Medium 9781574411362

The Texas Cookbook: From Barbeque to Banquet

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This delightful collection captures the flavor and diversity of the cuisine of the Lone Star State. The Texas Cookbook presents recipes ranging from down-home cooking to high-class affairs, from regional favorites to ethnic specialties. Mary Faulk Koock traveled throughout Texas gathering recipes from ranch kitchens and city hostesses. Scattered among these are the author's anecdotes from her vast and varied encounters with the famous and influential. In Austin John Henry Faulk, the author's brother, savors Quail Pie with J. Frank Dobie, Walter Prescott, Roy Bedichek, and Mody Boatright. Fort Worth's Van Cliburn enjoys the hostess' biscuits and offers his own recipe for a whole-wheat variety. Here is Lady Bird Johnson's Peach Ice Cream (the LBJ Ranch) and some expected classics such as Lee's Chili (Amarillo), Venison Roast (the King Ranch), and Black-eyed Peas with Okra (Austin). But you will also find the unusual in Roasted Wild Turkey (the Hill Country), Fried Apricot Pies (Fredericksburg), and Watermelon Rind Preserves (Luling). Regional contributions shine in Sauerbraten (Kerrville), Salsa Brava (Brownsville) and Crawfish Etouffee (Beaumont). At the home of friends in Dallas Koock reveals the recipe for Chicken Cannelloni served after an opera. We share in her delight with Persimmon Salad in San Antonio, Cold Breast of Duck with Orange Slices in Houston, and Cebollas Rellenas from the Rio Grande Valley. Where else can you learn the story behind Slumgullion, a purported concoction of Fort Worth's Amon Carter, Sr., and friend Will Rogers, or find the recipe for Pepparkakor (Swedish Ginger Cookies) from the Austin area? Other cities with recipes featured are Tyler, Abilene, Rockdale, El Paso, Waco, Columbus, and Corpus Christi. Much more than a cookbook, this collection offers a look at a way of life and entertaining, Texas style.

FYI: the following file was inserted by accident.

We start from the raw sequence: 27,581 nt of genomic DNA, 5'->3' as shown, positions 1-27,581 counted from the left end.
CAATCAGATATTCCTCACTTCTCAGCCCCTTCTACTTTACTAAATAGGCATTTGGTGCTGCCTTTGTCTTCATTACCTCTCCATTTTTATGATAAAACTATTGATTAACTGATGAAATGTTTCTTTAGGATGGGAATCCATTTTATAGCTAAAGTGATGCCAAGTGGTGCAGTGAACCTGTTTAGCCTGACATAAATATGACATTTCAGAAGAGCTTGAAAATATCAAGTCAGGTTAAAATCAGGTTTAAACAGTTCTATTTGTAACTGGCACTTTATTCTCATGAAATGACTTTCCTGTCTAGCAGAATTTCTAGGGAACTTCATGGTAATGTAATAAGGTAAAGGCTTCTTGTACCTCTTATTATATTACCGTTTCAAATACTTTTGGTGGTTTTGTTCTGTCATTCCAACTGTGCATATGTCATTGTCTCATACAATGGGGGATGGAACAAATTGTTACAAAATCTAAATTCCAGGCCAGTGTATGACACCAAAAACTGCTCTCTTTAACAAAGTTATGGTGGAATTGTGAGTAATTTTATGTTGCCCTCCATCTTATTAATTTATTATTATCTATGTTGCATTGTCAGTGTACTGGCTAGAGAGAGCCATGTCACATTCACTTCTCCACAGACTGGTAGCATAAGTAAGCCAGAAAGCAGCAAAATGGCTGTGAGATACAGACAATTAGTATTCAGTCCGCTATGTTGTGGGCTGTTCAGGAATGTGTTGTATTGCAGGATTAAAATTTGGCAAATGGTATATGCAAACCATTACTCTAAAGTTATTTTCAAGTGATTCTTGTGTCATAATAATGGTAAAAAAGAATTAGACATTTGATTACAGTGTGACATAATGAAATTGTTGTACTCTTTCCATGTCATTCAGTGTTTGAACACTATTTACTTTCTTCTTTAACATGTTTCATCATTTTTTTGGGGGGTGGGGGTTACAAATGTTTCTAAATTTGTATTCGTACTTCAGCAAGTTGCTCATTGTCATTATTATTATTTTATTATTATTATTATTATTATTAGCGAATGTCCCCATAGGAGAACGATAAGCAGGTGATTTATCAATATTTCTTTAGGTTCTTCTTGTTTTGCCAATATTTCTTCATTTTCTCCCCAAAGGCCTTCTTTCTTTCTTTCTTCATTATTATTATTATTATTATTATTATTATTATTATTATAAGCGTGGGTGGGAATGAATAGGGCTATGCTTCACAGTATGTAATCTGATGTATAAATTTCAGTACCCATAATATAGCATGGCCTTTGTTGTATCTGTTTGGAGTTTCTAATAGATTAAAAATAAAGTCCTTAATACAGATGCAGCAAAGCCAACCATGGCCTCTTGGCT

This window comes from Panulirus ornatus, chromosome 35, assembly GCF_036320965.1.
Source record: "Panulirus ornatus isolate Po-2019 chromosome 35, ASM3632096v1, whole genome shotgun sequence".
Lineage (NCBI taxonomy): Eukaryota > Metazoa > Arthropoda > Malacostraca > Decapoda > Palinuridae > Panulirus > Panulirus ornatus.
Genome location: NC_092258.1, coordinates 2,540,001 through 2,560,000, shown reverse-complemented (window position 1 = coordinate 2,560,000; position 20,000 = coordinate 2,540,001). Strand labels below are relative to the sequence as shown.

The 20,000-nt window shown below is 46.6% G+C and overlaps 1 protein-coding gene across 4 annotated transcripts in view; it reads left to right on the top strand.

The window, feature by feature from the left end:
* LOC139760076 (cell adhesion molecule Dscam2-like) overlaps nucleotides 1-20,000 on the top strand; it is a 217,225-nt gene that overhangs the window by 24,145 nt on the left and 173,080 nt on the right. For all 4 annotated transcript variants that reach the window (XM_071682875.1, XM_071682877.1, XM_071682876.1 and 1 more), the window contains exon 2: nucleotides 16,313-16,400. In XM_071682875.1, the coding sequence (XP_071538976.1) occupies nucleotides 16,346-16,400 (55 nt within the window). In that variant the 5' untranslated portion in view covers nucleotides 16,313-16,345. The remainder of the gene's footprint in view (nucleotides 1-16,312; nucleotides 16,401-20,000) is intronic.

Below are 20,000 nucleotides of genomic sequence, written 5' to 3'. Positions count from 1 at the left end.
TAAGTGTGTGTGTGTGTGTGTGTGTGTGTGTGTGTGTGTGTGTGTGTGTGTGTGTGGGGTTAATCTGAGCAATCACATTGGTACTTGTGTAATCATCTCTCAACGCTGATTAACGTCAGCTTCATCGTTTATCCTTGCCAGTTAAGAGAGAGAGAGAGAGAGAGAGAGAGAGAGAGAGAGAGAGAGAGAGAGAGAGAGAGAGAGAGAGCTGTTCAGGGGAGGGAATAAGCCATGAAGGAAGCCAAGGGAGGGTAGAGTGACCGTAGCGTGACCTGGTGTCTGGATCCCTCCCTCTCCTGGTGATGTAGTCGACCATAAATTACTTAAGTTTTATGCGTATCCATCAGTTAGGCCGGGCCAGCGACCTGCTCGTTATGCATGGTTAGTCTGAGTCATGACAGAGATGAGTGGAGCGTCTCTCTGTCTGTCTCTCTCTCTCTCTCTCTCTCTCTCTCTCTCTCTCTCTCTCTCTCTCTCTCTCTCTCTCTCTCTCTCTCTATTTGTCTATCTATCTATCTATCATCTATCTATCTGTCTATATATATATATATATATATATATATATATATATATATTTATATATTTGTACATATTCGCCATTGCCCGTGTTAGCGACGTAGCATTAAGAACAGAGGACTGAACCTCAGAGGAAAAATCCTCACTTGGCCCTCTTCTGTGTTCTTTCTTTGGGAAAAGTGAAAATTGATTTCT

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People Are Here!

ePub

PEOPLE ARE HERE!

“Mama! People are here!” The “People are here!” cry rang through the house with much excitement, relayed by various sizes of children with the same alarm as “The British are coming!” People were here! Lots of people had always been here at Green Pastures as long as I could remember. There were five of us children who had grown up in the big frame country house: nieces, nephews and cousins had come to live with us while attending school in Austin, and many others whose extended “visits” had lasted anything up to three years. If clients of my father were lonely, he’d send them out for a week or two’s “pepper-upper” with his favorite diet of *Hot Water Corn Bread and the fresh buttermilk which Mama churned daily. But this time when the people were here, it was different. These people would be paying to be at Green Pastures—we were in business.